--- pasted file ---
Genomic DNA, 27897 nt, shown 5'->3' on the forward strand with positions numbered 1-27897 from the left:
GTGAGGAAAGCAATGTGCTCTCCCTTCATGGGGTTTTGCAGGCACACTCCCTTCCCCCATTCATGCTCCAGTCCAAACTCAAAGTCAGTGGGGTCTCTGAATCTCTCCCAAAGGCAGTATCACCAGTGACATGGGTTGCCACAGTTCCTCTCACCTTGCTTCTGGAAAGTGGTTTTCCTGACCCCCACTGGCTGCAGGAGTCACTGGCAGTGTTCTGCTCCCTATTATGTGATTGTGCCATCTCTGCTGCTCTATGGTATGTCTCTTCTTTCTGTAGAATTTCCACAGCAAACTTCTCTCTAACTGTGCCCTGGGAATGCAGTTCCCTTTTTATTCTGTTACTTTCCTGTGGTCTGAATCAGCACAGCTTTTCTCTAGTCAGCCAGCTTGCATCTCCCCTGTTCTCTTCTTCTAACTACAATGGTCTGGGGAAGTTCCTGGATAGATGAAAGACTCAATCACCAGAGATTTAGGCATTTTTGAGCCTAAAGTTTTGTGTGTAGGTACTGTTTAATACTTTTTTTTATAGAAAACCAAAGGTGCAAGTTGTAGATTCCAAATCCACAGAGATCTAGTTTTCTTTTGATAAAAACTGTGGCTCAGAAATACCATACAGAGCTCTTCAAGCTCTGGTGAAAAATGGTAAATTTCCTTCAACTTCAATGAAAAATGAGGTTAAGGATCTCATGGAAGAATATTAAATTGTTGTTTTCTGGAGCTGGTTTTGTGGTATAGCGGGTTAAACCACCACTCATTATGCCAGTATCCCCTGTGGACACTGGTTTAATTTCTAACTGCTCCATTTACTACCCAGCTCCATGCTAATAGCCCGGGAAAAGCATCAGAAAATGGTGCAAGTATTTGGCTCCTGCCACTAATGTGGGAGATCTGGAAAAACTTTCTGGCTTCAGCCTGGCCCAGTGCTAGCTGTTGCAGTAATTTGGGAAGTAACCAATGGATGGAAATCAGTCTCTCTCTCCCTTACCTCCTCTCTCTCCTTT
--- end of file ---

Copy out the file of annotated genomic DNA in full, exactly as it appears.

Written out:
Genomic DNA, 27897 nt, shown 5'->3' on the forward strand with positions numbered 1-27897 from the left:
GTGAGGAAAGCAATGTGCTCTCCCTTCATGGGGTTTTGCAGGCACACTCCCTTCCCCCATTCATGCTCCAGTCCAAACTCAAAGTCAGTGGGGTCTCTGAATCTCTCCCAAAGGCAGTATCACCAGTGACATGGGTTGCCACAGTTCCTCTCACCTTGCTTCTGGAAAGTGGTTTTCCTGACCCCCACTGGCTGCAGGAGTCACTGGCAGTGTTCTGCTCCCTATTATGTGATTGTGCCATCTCTGCTGCTCTATGGTATGTCTCTTCTTTCTGTAGAATTTCCACAGCAAACTTCTCTCTAACTGTGCCCTGGGAATGCAGTTCCCTTTTTATTCTGTTACTTTCCTGTGGTCTGAATCAGCACAGCTTTTCTCTAGTCAGCCAGCTTGCATCTCCCCTGTTCTCTTCTTCTAACTACAATGGTCTGGGGAAGTTCCTGGATAGATGAAAGACTCAATCACCAGAGATTTAGGCATTTTTGAGCCTAAAGTTTTGTGTGTAGGTACTGTTTAATACTTTTTTTTATAGAAAACCAAAGGTGCAAGTTGTAGATTCCAAATCCACAGAGATCTAGTTTTCTTTTGATAAAAACTGTGGCTCAGAAATACCATACAGAGCTCTTCAAGCTCTGGTGAAAAATGGTAAATTTCCTTCAACTTCAATGAAAAATGAGGTTAAGGATCTCATGGAAGAATATTAAATTGTTGTTTTCTGGAGCTGGTTTTGTGGTATAGCGGGTTAAACCACCACTCATTATGCCAGTATCCCCTGTGGACACTGGTTTAATTTCTAACTGCTCCATTTACTACCCAGCTCCATGCTAATAGCCCGGGAAAAGCATCAGAAAATGGTGCAAGTATTTGGCTCCTGCCACTAATGTGGGAGATCTGGAAAAACTTTCTGGCTTCAGCCTGGCCCAGTGCTAGCTGTTGCAGTAATTTGGGAAGTAACCAATGGATGGAAATCAGTCTCTCTCTCCCTTACCTCCTCTCTCTCCTTT